My Journey Pregnancy

Mickey Mouse Ear Knees

Since I was very little I have suffered from spontaneously dislocating kneecaps. Essentially if I put my foot down the wrong way or slip, my kneecap slips to the side of my leg and then pops back in causing enough pain that, as I have gotten older and my joints less flexible, I pass out, which is less than ideal particularly when the last two occasions it happened I was crossing roads.

When I was little it was extremely sore and it put me out of commission for about half an hour as I recovered sitting quietly, half in shock and usually embarrassed too as I was a bit of a tomboy who wanted to run and jump and climb trees with the boys and collapsing in a puddle with a scream was not considered cool in any way. We went to a few doctors who either weren’t sure what was wrong or assured my mom I would grow out of it. I even went to one physiotherapist who had the bright idea of dislocating the knee himself to see what exactly happened – what happened was my best friend went mental at him and tried to punch him out and I never let anyone touch my knee again in any capacity, including Brett.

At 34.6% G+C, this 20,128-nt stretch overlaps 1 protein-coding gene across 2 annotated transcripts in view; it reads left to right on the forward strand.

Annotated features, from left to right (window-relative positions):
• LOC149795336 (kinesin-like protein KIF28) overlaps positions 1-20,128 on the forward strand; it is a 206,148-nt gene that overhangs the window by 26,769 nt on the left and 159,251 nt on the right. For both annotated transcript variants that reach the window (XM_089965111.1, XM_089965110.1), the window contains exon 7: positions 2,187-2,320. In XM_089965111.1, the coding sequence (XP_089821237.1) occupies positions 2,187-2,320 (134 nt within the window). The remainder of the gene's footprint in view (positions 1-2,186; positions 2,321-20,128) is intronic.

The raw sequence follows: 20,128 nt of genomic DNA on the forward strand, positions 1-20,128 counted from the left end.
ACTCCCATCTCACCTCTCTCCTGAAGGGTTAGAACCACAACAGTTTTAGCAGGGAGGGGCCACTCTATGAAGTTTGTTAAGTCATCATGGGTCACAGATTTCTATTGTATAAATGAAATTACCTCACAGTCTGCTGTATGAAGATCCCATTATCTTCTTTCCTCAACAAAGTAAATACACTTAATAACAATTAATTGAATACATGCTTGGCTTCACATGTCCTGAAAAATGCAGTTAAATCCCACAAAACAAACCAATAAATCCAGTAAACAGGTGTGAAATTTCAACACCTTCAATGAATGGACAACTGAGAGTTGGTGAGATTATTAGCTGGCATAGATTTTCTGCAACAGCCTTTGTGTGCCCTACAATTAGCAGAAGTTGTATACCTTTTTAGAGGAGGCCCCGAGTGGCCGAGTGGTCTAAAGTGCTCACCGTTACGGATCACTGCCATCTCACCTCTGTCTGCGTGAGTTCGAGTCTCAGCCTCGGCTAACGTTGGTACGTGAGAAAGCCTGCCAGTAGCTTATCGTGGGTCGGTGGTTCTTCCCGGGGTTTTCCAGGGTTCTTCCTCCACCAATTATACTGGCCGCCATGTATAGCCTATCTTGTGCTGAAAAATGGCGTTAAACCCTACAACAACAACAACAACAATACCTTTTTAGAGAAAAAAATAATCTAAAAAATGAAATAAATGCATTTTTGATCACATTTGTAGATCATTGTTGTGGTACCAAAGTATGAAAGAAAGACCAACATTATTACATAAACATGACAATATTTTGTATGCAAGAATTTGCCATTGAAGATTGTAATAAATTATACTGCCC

Over the years I have grown increasingly paranoid about it and this is the one thing I have always been madly superstitious over; believing that if I talked about it, thought about it, dreamed about it or saw someone get their knee hurt in any way on TV; it would happen again and it would be agony. Also as I have gotten older, it has happened less frequently (I type madly knocking on my wooden table and praying I am not jinxing myself), but when it has happened it has been much more serious. What once took half an hour of sitting still to stop hurting, took crutches and extensive wrapping and over a week to heal and remained uncomfortable the last time round.

That was 4 years ago and on that occasion a good Samaritan pulled me unconscious out of Kloof street by the arm, tearing my deltoid muscle almost completely in my right arm – so in addition to the crutches I was in a sling for 6 weeks. But at least I didn’t end up under a car. During that time I sold my manual car and transferred to an automatic; a necessary evil as I couldn’t drive the manual at all with one arm and one leg and also in the long term, the doctor suspected that sitting in traffic for 2 hours a day to and from town going from clutch to brake was what had cause my knee to weaken to the point that it collapsed again.